Representatives of civic groups active in solving different problems in Bucharest shared with other participants how they were already getting involved at the local level. Regular citizens from the different sectors, and representatives of civic groups such as „Salvati Parcul Tineretului” or „Initiativa Favorit” shared their experience battling with city authorities on behalf of the local communities. They explained how they are also supported by CeRe (Resource Center for Public Participation), receiving advice from them when writing petitions, preparing interventions in local council meetings, or when issuing open letters to the authorities. They insisted on the fact that Romania has just started with local civic activism, especially at the neighbourhood level, this due to the fact that neighbourhoods in Bucharest can sometimes have up to 300,000 inhabitants.
The meeting was attended by representatives of the ” Alfa Cartel” National Trade Union Confederation, the National Association for Consumer Protection (ANPCPPSR), leaders of student associations (LSRS, ASCIG, ASPS, AEC) accompanied by fellow students, members of various civic organizations (SAR, Pro.Do.Mo, ICJ, „Uniti Salvam” civic movement, Ivan Patzaichin Association – Mila 23, Gheorghe Ursu Foundation, Union of Architects – Urban Observatory Bucharest), journalists, lawyers, and a member of the General Council of Bucharest, the only local authority representative invited who had the courage to join the citizens during this event. Many of them have exchanged contact information with Prof. Koht, and will continue soliciting his expertise in trying to develop their own capacity to produce relevant changes within their communities.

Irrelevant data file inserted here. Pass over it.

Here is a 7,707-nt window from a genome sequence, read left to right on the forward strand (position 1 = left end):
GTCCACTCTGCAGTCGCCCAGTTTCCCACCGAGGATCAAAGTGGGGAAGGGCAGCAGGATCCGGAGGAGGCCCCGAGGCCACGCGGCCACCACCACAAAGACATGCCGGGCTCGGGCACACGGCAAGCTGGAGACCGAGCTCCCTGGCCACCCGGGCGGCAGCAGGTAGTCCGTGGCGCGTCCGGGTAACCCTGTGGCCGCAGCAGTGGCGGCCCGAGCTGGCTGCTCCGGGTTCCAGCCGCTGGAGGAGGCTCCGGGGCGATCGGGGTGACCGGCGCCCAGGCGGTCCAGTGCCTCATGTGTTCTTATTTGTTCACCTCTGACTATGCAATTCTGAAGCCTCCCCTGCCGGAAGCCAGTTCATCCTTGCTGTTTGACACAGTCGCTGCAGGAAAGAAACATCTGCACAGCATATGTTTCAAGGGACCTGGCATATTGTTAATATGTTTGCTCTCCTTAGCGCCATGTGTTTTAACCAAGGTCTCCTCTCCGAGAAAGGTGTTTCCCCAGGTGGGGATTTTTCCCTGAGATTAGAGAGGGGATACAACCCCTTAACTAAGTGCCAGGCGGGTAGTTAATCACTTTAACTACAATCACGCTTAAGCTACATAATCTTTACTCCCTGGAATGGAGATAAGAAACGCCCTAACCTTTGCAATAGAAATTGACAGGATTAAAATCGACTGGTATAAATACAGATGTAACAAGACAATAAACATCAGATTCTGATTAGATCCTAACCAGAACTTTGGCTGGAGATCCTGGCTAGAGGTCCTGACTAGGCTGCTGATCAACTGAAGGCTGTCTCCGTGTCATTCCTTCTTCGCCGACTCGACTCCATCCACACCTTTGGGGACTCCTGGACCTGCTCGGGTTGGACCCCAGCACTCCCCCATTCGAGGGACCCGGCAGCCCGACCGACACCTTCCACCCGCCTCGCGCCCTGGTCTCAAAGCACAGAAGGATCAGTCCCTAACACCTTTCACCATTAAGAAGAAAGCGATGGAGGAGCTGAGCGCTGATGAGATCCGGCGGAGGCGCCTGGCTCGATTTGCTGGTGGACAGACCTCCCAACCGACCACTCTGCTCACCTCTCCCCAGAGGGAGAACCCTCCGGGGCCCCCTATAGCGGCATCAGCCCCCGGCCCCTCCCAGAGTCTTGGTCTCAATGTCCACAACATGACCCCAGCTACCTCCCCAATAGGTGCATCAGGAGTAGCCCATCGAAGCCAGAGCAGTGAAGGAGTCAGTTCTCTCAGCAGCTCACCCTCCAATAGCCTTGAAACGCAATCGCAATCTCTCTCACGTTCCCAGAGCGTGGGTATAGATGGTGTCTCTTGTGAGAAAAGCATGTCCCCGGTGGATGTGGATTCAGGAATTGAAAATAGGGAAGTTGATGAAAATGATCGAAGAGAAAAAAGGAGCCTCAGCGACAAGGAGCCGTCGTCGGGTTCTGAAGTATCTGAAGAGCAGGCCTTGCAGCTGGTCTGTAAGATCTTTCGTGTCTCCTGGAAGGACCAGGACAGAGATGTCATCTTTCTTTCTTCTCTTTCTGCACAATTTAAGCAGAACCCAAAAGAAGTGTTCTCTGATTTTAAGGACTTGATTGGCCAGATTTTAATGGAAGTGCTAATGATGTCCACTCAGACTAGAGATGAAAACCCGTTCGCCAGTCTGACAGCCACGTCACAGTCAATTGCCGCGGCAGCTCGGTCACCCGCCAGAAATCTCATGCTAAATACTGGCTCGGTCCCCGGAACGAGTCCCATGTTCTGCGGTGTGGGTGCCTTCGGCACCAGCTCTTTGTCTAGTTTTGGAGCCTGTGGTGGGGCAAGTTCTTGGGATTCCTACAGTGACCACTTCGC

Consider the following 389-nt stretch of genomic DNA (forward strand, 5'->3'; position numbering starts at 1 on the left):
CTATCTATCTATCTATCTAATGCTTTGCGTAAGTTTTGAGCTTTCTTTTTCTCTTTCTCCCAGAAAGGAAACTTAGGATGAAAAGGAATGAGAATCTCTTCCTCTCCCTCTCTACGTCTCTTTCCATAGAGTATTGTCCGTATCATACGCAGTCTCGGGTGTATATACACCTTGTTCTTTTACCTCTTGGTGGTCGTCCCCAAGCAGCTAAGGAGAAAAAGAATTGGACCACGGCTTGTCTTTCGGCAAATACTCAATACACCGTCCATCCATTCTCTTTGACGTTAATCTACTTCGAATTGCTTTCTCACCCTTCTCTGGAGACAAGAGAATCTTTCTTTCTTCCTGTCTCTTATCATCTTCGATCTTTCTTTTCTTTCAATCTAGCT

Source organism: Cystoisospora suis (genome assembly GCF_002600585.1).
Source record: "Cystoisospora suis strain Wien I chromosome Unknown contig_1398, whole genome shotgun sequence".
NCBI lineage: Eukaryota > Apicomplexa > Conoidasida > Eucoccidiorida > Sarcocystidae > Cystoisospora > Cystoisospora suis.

With time and tenacity, remarkable progress can be made
Harald Koht, expert on good governance, university professor of political science and public administration of Oslo and Akershus University College of Applied Sciences and former chairperson of the Norwegian Federation of Neighbourhood Organisations concluded with a positive tone, saying that the neighbourhood movement has grown a lot in Norway during the last 10 – 15 years, this being a sign that remarkable progress can be made when there is interest from the citizens’ side.